Celebrating the “Artistic Legacy” of Pablo Picasso 50 years after his death

Spain and France will hold more than 40 exhibitions and events to celebrate the 50th anniversary of Pablo Picasso’s death in celebration of Picasso 1973 – 2023.

The events will take place in 38 major institutions in Europe and the United States from October, the Spanish and French culture ministers said at a joint press conference in Madrid.

Miquel Esita, Minister of Culture and Sports of Spain, explained the goal of the program: “Our ultimate goal is to claim Picasso’s artistic legacy and the authenticity of his work. If there is an artist who defines the twentieth century, who represents it. With all its cruelty, violence, emotion, transgressions and contradiction, this is without a doubt Pablo Picasso.”

“It will also allow us to confront him from a contemporary perspective, helping us to understand with the eyes of today an artist who is still alive 50 years after his death,” added Isita.

From old to new – Get Picasso ready for the younger generations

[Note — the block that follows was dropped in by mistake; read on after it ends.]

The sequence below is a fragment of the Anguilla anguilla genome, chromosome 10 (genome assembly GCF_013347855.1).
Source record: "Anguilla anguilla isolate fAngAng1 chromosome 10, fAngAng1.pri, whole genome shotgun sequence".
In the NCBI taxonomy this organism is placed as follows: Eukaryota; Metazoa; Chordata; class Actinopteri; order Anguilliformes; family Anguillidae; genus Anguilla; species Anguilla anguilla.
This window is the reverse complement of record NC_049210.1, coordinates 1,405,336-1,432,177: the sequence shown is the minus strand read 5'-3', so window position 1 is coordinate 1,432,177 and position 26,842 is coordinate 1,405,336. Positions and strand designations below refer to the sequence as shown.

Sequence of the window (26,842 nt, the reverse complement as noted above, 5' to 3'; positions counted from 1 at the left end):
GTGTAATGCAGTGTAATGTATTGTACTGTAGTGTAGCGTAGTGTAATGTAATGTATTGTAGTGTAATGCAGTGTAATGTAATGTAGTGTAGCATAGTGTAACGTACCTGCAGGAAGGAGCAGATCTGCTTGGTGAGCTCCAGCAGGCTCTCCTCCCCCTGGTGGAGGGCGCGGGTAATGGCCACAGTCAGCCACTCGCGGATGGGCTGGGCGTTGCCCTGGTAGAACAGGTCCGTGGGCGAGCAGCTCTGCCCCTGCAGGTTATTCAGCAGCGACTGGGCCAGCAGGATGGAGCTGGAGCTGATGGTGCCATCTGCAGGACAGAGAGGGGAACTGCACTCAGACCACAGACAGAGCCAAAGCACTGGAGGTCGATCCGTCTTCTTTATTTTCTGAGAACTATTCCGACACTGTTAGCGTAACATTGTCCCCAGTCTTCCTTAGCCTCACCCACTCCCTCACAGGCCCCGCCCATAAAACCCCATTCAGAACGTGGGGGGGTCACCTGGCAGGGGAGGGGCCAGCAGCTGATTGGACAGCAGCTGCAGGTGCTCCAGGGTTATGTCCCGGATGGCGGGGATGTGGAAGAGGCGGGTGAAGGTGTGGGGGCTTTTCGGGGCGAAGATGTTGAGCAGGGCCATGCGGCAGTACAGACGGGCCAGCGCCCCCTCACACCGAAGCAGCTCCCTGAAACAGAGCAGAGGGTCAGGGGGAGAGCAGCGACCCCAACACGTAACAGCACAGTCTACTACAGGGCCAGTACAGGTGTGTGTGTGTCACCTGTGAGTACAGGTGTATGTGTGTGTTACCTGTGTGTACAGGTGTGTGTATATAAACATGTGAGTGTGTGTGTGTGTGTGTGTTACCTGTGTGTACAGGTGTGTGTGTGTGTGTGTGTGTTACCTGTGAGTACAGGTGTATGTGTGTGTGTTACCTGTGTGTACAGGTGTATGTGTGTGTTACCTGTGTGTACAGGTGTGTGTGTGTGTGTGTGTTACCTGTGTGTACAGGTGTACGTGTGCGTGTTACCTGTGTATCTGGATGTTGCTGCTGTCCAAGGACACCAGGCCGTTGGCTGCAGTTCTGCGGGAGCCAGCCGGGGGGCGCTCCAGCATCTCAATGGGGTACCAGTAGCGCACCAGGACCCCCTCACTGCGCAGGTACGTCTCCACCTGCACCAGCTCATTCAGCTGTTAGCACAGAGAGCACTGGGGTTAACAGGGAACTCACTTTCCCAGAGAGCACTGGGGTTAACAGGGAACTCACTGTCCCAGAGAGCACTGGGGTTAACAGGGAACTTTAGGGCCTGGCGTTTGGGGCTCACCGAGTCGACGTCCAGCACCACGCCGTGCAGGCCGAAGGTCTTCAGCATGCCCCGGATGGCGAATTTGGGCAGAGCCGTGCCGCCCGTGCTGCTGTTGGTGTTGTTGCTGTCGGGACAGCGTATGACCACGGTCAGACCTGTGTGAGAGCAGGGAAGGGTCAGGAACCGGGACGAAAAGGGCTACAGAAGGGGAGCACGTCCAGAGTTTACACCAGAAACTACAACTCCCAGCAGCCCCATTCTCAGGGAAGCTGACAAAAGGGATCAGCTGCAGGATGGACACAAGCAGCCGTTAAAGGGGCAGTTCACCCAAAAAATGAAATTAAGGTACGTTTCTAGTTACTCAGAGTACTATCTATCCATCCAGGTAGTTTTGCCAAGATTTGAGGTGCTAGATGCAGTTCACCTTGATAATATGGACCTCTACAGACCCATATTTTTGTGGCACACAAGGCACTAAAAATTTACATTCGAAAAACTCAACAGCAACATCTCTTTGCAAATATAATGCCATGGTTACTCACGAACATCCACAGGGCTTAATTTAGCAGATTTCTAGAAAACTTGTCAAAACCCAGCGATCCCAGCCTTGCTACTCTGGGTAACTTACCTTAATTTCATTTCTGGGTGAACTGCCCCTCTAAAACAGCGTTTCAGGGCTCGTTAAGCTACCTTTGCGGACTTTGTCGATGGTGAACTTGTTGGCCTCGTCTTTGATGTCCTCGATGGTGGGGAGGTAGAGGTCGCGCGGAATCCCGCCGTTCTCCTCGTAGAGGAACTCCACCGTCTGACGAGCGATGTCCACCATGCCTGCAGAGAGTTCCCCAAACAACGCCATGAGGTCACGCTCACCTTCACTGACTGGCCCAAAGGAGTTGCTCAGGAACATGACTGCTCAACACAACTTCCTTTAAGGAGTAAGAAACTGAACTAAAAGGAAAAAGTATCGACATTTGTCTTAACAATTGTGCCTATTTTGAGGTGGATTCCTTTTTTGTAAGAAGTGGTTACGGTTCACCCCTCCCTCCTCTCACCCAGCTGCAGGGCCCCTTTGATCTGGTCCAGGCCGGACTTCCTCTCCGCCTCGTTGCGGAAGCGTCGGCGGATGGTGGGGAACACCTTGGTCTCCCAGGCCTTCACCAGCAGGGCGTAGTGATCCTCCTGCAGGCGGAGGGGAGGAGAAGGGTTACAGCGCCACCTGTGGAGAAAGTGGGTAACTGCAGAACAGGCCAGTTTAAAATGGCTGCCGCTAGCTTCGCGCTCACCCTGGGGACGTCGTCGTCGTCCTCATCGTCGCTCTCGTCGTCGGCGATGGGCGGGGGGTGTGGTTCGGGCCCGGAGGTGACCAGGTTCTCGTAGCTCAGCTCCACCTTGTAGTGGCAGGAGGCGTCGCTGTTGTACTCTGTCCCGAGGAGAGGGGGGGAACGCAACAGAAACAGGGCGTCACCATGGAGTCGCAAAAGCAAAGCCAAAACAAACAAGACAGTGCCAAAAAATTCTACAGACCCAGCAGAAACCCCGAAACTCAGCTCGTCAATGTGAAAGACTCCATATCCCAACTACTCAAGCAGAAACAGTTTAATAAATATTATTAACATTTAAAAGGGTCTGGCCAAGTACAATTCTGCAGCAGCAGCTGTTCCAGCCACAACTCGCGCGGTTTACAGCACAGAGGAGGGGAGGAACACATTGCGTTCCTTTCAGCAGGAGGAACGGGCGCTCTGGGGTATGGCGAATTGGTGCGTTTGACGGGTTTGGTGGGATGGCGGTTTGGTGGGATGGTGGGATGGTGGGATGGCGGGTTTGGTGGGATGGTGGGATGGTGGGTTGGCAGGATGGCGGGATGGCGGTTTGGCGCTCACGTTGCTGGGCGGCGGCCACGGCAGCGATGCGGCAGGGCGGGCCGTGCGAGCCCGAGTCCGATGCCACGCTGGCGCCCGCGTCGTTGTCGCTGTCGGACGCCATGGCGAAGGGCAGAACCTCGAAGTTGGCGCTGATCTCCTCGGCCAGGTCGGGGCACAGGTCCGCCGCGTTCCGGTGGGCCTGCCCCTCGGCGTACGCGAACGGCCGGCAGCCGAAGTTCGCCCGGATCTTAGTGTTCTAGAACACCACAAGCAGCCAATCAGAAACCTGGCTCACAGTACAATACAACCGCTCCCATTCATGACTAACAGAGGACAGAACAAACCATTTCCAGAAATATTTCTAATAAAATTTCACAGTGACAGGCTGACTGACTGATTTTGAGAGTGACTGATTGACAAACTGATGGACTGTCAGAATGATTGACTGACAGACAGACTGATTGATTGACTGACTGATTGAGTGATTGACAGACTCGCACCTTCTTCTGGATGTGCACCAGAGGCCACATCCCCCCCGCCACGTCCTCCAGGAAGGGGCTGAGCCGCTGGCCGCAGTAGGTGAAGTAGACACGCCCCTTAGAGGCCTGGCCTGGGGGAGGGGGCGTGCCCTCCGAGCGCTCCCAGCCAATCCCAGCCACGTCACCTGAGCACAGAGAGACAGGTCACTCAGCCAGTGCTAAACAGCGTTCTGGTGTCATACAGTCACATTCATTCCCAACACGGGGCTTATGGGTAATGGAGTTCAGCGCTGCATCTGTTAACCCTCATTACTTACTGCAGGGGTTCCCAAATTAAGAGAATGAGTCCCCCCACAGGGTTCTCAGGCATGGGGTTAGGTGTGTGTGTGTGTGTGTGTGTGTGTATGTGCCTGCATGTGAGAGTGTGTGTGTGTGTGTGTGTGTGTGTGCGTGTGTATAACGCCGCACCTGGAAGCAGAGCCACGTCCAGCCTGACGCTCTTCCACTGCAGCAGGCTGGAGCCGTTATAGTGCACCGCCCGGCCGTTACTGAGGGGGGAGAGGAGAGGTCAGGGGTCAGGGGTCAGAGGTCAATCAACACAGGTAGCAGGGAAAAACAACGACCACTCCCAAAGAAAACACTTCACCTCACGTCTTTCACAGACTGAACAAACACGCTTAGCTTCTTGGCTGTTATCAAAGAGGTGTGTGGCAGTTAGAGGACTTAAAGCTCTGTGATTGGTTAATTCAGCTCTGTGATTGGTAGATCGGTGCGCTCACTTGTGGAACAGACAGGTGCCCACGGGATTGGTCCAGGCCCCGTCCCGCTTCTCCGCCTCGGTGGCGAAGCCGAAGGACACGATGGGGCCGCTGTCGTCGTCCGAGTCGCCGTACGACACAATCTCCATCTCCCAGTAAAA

French Culture Minister Rima Abdelmalek said the aim of the events was to introduce the teacher and help explain it to a younger audience.

“Let us not hide our faces, today there are many debates about the reception of Picasso’s work, in particular from his relationship with women. To lead the younger generations towards his art, we must give them keys to understanding his work and his life and open spaces for exchange to embrace his work as a whole, and to show all aspects,” Abd al-Malik said. all possible readings of his work.

Picasso was born in Malaga in 1881 and died in France in 1973.

His artwork will be displayed in places such as the Metropolitan Museum of Art in New York and also in the city of Guggenheim along with the Royal Museum of Fine Arts in Belgium.

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